At some point it may occur to you that this is not really enough for you in terms of the kind of relationship you envision for yourself and your future. In that case, the best favor you can do for both him and yourself is to tell him, "I adore you and can picture the two of us together in the future. That's why I'm walking away while we both still think highly of one another. You get to explore the party world to whatever degree you wish, and if you ever decide to pursue sobriety for a year, and then you're ready to pursue a relationship based on sober living, you can let me know. If I'm still available then, we can meet to catch up. Otherwise, I wish you the best."

    This leaves your door open to future potential even while it frees you to possibly find someone who's goals, interests and lifestyle better align with your own. However, if you opt to keep this guy in your life, I'd consider attending AlaNon to learn from others who've walked down this road.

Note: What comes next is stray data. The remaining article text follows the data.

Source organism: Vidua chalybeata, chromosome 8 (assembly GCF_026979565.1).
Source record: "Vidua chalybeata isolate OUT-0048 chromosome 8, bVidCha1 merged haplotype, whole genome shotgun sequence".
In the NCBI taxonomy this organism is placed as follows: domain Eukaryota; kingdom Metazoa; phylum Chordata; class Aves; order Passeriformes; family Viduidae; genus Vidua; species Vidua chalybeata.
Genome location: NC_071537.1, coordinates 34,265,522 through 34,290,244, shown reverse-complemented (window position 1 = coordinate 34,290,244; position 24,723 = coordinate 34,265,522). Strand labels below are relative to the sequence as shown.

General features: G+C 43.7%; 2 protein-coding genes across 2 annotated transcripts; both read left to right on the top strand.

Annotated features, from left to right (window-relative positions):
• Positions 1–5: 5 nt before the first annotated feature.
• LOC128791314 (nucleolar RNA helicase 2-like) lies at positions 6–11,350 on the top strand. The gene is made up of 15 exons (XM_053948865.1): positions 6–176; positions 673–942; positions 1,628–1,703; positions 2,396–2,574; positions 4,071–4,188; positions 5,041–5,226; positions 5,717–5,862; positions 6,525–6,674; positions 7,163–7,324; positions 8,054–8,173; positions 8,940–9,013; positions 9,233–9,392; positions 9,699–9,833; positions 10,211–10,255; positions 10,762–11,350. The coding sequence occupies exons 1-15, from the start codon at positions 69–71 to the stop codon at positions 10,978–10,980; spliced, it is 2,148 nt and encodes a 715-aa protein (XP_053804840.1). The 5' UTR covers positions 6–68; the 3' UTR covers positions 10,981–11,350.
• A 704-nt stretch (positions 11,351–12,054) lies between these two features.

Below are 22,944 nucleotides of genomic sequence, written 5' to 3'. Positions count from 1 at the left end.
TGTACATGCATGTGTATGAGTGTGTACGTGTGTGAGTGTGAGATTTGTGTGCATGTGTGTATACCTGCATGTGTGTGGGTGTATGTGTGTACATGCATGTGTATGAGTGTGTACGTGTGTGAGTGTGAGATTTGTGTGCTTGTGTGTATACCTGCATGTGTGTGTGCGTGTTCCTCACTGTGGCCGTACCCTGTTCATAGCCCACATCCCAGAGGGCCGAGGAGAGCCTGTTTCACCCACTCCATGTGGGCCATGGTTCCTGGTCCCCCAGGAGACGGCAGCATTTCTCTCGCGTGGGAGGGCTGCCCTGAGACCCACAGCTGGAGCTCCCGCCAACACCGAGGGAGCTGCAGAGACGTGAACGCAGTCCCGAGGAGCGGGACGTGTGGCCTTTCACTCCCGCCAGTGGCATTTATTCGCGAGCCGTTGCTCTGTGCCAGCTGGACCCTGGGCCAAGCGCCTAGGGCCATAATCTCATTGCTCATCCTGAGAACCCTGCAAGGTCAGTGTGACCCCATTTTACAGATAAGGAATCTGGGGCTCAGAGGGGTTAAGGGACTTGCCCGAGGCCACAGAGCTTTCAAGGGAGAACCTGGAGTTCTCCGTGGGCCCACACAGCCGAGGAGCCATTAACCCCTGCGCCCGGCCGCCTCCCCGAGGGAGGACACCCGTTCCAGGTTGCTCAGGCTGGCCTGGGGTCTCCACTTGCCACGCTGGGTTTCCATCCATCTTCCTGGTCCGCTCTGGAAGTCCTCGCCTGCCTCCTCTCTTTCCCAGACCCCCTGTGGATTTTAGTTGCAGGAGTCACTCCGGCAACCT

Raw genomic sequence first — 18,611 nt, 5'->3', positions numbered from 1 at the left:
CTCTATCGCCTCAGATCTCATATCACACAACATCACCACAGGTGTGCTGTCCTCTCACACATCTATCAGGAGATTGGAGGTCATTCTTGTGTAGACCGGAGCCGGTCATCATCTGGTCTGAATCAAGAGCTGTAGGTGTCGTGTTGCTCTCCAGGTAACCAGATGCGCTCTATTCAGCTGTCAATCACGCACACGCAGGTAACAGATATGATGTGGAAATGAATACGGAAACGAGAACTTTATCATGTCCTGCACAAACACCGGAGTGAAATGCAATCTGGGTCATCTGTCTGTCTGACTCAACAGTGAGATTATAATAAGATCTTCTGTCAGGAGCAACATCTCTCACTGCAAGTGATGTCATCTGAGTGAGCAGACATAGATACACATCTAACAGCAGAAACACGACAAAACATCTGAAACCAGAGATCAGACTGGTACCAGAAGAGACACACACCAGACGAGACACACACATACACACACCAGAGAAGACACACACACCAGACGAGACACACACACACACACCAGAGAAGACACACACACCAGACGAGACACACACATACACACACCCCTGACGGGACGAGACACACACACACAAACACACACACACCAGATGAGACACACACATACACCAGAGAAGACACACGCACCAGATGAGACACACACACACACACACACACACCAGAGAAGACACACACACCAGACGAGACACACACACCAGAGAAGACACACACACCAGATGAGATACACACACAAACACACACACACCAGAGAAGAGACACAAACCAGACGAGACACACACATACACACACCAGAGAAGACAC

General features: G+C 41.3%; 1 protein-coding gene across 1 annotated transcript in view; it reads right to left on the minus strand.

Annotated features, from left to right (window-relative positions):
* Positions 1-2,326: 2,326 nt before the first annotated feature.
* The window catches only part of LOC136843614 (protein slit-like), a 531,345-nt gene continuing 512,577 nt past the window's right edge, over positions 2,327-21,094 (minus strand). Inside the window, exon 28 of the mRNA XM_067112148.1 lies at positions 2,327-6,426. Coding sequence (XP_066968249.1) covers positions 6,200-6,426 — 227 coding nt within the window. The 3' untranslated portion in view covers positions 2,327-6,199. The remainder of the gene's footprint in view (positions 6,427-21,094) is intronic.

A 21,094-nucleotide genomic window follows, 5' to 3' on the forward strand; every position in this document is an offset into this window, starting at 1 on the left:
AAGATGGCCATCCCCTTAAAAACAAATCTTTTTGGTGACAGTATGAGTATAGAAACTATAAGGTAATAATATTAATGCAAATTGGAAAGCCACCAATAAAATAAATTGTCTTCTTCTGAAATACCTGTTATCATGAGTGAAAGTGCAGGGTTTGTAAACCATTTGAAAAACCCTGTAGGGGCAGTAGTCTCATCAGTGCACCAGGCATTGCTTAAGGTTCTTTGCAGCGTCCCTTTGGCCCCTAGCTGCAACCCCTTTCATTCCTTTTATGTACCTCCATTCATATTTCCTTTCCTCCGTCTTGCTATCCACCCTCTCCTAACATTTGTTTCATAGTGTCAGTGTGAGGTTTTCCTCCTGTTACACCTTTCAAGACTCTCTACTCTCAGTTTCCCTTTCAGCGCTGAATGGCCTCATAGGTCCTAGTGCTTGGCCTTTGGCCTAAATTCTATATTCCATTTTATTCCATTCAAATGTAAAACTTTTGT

Head high, and my heart goes out to you.

  8. #17
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    Originally Posted by catfeeder
    It's not necessary to split hairs to diagnose anyone as an alcoholic. If their drinking 'behavior' is a problem for you, then it's a drinking problem for YOU--and that's all you really need to know.
    That's true. I just mentioned this because I felt like I'd only get "he's an addict, leave him" replies. I think that's not the real issue, but you are right of course - it's a problem, no matter what we're going to call it.